So, after I returned home from school that day I told my mom what happened. Not only was she as surprised as I was, but she was very unhappy with the whole situation. She e-mailed our head principal asking him why Casey wasn’t allowed to escort me when the policy has no restrictions outside of guests who attend the prom.
The next day, he e-mailed her back claiming that the policy includes prom and promenade (the red carpet walk); therefore Casey is too old to escort me.
After going to the principal and being shut down, my parents contacted the superintendent with hopes of a more objective opinion, and, once again, he claimed that the policy for prom also includes promenade, and he is not allowed to walk me up the carpet.
There was nowhere else to go, no one else to ask, I gracefully accepted the decision made by those who are put in this position and trusted with these responsibilities.
But, I do want you to understand exactly what position I was in, and why I was so upset.
Not only is my brother my hero, but he “is” a hero.
Not only did my brother fight for me in Afghanistan, but he fought for “you” in Afghanistan.
So now, the young man who was “too old” was forced to stand alone and watch me walk into my first prom instead of escorting me there himself. The young man who has sacrificed so much for our country was unwelcome at his own alma mater.
As prom approached, we realized that my brother could still be a part of my prom experience without breaking any of the “rules.”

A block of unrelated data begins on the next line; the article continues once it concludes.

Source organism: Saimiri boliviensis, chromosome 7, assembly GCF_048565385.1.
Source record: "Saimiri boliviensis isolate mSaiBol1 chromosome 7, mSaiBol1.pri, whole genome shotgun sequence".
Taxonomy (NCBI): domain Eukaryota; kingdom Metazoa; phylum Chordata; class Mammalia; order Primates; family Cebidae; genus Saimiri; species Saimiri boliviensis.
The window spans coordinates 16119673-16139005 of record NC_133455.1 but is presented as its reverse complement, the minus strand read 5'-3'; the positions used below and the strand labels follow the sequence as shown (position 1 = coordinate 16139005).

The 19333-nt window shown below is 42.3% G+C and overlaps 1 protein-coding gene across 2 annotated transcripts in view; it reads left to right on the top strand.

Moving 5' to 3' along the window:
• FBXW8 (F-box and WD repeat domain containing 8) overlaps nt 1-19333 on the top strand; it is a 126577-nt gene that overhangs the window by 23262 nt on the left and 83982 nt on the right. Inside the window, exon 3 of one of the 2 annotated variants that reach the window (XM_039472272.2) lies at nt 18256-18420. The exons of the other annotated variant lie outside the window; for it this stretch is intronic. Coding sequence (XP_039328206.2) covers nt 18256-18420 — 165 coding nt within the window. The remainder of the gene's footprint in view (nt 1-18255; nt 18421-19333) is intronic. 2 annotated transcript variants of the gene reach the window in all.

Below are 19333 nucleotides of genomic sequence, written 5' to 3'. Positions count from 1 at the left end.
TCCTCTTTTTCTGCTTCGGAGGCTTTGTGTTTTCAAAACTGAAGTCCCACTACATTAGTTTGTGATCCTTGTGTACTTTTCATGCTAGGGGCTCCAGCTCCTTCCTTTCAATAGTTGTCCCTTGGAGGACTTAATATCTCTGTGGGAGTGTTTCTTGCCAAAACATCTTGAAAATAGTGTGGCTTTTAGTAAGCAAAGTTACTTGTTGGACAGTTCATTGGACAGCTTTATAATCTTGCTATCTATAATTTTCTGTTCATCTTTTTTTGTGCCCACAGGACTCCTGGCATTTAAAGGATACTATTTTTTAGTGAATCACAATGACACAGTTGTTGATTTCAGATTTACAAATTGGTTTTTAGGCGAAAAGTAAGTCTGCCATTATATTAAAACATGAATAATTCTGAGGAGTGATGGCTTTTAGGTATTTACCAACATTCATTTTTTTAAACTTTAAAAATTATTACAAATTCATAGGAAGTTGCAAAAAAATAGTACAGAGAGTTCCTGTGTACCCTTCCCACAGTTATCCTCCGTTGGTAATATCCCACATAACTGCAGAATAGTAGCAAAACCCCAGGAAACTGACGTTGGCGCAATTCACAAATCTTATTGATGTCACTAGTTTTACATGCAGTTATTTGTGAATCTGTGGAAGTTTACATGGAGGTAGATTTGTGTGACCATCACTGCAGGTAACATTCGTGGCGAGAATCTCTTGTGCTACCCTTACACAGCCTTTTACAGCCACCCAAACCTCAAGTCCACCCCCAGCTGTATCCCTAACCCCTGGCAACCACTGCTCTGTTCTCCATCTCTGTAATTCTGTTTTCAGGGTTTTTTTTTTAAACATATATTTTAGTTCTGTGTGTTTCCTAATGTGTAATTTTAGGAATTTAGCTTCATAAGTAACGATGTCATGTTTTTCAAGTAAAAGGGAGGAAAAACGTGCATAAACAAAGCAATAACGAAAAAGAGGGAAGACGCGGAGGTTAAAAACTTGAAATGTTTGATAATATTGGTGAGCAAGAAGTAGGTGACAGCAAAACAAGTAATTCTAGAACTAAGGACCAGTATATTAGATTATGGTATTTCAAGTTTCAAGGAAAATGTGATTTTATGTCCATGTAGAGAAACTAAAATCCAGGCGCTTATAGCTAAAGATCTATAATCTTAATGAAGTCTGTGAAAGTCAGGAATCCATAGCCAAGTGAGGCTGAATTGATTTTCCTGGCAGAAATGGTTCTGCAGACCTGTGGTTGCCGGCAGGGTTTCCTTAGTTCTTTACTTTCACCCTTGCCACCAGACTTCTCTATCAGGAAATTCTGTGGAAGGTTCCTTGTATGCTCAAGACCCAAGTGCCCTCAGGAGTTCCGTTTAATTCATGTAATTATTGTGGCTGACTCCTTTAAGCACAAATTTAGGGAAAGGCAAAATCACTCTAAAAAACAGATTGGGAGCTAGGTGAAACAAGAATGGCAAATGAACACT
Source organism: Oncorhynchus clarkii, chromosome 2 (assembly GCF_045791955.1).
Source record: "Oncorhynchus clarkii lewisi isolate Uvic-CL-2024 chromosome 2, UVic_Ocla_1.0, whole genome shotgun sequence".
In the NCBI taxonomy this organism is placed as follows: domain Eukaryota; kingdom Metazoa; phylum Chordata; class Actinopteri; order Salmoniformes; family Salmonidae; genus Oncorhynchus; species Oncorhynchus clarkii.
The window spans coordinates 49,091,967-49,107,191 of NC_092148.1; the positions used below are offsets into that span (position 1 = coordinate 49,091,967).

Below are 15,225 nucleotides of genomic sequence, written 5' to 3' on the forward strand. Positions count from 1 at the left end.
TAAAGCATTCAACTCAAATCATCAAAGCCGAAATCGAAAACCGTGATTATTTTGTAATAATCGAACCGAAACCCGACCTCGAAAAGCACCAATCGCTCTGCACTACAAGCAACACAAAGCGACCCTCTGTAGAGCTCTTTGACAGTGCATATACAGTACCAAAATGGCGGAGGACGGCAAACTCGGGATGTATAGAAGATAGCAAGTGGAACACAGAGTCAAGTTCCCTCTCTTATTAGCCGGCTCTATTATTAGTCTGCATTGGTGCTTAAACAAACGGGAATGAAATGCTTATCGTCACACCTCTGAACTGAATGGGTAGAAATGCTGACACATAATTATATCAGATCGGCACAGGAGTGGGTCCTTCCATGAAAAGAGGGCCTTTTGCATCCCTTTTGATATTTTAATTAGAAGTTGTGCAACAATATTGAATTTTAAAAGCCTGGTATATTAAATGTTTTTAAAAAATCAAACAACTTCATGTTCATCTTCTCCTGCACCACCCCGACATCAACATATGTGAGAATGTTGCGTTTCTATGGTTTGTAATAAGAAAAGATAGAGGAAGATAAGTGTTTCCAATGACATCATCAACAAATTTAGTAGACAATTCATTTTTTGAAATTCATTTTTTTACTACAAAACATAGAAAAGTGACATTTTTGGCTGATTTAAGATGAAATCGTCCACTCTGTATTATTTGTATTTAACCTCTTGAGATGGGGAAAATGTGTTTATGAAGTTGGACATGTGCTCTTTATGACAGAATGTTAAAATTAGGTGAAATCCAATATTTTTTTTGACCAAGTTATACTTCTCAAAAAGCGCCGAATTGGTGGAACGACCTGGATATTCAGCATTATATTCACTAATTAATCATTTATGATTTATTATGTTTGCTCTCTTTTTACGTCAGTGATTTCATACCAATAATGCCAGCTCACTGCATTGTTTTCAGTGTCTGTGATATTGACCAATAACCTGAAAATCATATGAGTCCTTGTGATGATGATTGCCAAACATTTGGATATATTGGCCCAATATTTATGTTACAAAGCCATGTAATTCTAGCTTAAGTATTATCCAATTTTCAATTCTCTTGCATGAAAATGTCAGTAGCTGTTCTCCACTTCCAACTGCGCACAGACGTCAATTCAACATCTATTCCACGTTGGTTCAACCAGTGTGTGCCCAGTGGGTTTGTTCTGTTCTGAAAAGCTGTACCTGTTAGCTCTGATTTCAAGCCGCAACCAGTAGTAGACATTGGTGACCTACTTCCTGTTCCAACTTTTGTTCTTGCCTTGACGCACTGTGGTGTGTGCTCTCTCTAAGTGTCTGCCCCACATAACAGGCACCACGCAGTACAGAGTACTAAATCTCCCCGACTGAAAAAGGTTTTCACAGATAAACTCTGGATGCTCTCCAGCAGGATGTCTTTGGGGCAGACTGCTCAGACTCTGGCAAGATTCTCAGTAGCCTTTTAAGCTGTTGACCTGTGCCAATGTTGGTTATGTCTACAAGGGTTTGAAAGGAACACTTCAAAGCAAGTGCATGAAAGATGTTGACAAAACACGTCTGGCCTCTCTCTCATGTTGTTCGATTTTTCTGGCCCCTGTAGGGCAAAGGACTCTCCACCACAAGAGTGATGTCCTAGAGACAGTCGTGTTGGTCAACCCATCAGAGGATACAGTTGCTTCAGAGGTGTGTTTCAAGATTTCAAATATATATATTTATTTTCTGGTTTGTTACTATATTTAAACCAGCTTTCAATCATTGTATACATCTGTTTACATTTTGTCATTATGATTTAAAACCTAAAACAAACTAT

Instead of walking up the carpet with me, my brother would stand at attention, at the edge of the carpet until Lexi and I made it in the building. There was no “policy” against him standing at the end; no “rules” were broken.
But, some eyes were opened. I know that the decisions that were made do not reflect the Liberal community as a whole, in fact, it seems as though nobody in the community agreed that decision was fair, or well thought out.
Promenade is recorded every year and played on the local television channel for those to see who otherwise wouldn’t have been able to go. When it came time for Lexi and I to be shown on TV, we were almost completely cut out of the recording.
Two very honorable students at Liberal High School were punished in order to avoid the possibility of someone catching an American soldier on film. Our family and friends were watching, and expecting to see us, but instead they got two very short glimpses of us getting out of our vehicle, and of us giving our tickets to the front table. We were never shown on the actual carpet.
Policy has never applied to promenade before, but, since it does now, I’m asking that (school administrators and the board of education) consider changing it for special situations or having a different policy altogether for promenade.
Not only was a member of the United States military rejected by our school, but if there was a parent who wanted to escort their son or daughter, they wouldn’t be allowed to.
I never thought I would have to write this letter about my own school.
I never thought our school would be ashamed of their own alumni, much less someone who served our country in Afghanistan.
I never thought I would be punished for following the rules.